- Earn $70,000. I chose this as my only financial goal this year because it just made sense to me. As a full-time freelancer, all of my other financial goals hinge on how much money I can earn – so it just didn’t make sense to create anything more specific. At the end of Q1, I needed to be at the $17,500 mark, and I currently sit at just over $18,000. So I’m right there, but I need to keep working hard.
- Travel. By the end of the summer, we’ll have seen around 15 countries in Europe. Plus I’m starting to think about my trip to CPFC12 in September, and maybe heading down to NYC if possible. I’m most thrilled about securing sponsorship with HostelBookers.com though. It was something I never even considered as a possibility, but by the end of the summer, we will have saved thousands of dollars on accommodation costs.
- Go on a trip by myself. Right now, my thought is the Canary Islands for a 4 or 5 day working vacation. The cost of a roundtrip flight is only €98, so it’s pretty tempting. Has anyone been there before? I’m a little nervous to do this on my own, but I think it will be really exciting (even if I’ll be working a lot of the time). I was also thinking Budapest. Or even going on both trips.
- Learn basic German and French. I need to get over my fear and have my boyfriend teach me French. Although at this point, he thinks it would be hilarious to teach me French slang, instead of anything that might be useful to me the next time we go to Quebec. :) My German is also getting a bit better. I can usually understand the basics of what someone is asking me, but I can’t reply in German. Unless the reply is to say please, thank-you, or is a number between 1 and 5.
- Read 12 novels not related to marketing or personal finance. CHECK! I have been destroying books left and right lately, and if you can believe it, I’ve already read 13 books! Those long train rides gives me tons of time to read, and I’m one of those people who just can’t put a book down once they’ve started reading it. In fact, I’ve joined the website GoodReads. If you’re on that website too, feel free to add me!
- 2012 Canadian Personal Finance Conference. As of writing this post, there are only 6 tickets left to the conference! Everything is coming together, and I am so excited for this event, and all of the wonderful speakers, bloggers, and writers I’ll get to meet. To finally have all of Canada’s top personal finance names under one roof, sharing ideas … well, it’s going to be an incredible experience for sure.
- 2012 Financial Blogger Conference. FAIL. I’ve decided to skip out on FINCON12 in favour of a longer trip to Toronto for CPFC12.
- Write one guest post each month on another blog. I’ve only gotten around to writing one guest post, and that was really just in interview-style. I’ve already got so much on my plate at the moment, plus I’m trying to work on another website, which has priority over writing guest posts.
- Take all of my own photographs. So far I’ve been able to do this. It hasn’t been easy, but I plan on setting up a photo shoot sometime soon.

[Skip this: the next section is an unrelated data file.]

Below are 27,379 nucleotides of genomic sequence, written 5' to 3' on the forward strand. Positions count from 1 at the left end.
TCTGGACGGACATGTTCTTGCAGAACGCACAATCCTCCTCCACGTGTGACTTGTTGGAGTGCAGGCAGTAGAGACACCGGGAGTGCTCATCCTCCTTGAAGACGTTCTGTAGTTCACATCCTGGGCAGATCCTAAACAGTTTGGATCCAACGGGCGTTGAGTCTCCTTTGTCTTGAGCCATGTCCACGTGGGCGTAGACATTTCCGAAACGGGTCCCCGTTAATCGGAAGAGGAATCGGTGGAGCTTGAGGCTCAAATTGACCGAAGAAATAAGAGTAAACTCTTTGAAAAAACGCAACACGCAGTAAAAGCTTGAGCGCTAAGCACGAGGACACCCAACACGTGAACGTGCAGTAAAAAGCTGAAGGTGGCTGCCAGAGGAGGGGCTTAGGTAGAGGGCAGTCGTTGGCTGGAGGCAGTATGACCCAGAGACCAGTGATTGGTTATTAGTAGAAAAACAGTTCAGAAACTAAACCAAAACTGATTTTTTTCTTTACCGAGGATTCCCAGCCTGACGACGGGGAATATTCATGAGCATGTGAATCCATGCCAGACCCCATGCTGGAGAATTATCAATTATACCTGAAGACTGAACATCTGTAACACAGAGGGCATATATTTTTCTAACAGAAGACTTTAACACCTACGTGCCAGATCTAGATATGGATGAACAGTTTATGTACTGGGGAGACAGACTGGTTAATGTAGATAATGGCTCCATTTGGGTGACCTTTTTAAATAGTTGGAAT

- Post a new photo every day while abroad via Tumblr. Because I didn’t think you guys would want to be bombarded by a million photos of Europe while I’m gone, I decided to create a Tumblr account instead. I’ve been posting new photos every day, although sometimes I get a little behind. I’m also posting pictures via my Pinterest account.
- Take on three steady freelance assignments. I think I’m on track with this. More opportunities are coming up. I’m steadily increasing my freelance income, and branching out into different areas.
In a perfect world, you would find your dream job without having to look very hard. You’d make good money, have great benefits, love your co-workers, and live exactly where you want to be.
Reality, however, is much different. You’ve probably spent weeks – or even months – trying to find a job in your city that meets all of the criteria you’re looking for – whether it’s salary, location, benefits, or the ideal industry. But only a few lucky people ever get the opportunity to find exactly what they want, where they want it. As for the rest of us? We’ve probably all gotten to the point where we start to consider relocating in an effort to widen our job search.
Just over four years ago, I found myself in a similar situation. I was living in my hometown of Victoria, BC, just about to complete a 12-month government contract position. I had applied to well over 20 different jobs in the city, and was getting discouraged. I was getting job offers for positions I ended up not being interested in, and was being rejected from the ones I really wanted. This led me to expand my job search not only to outside of my city, but also outside of my province. With only a few years of work under my belt, I thought I was willing to consider moving in an effort to gain more experience.
After weeks of phone calls and in-person interviews, I received two job offers – one was a marketing coordinator position for a non-profit organization in Vancouver that paid $40,000. The other was a communications manager position for a small city in Alberta that paid $57,000. The job required 5-7 years of experience, and I only had 2. But they flew me out for an interview, and when they called me a few days later, I was shocked that that they offered me the job. Even though I wasn’t exactly qualified, they said that they saw something special in me, and knew I could handle the job. To this day, that is the biggest compliment I have ever received during a job interview.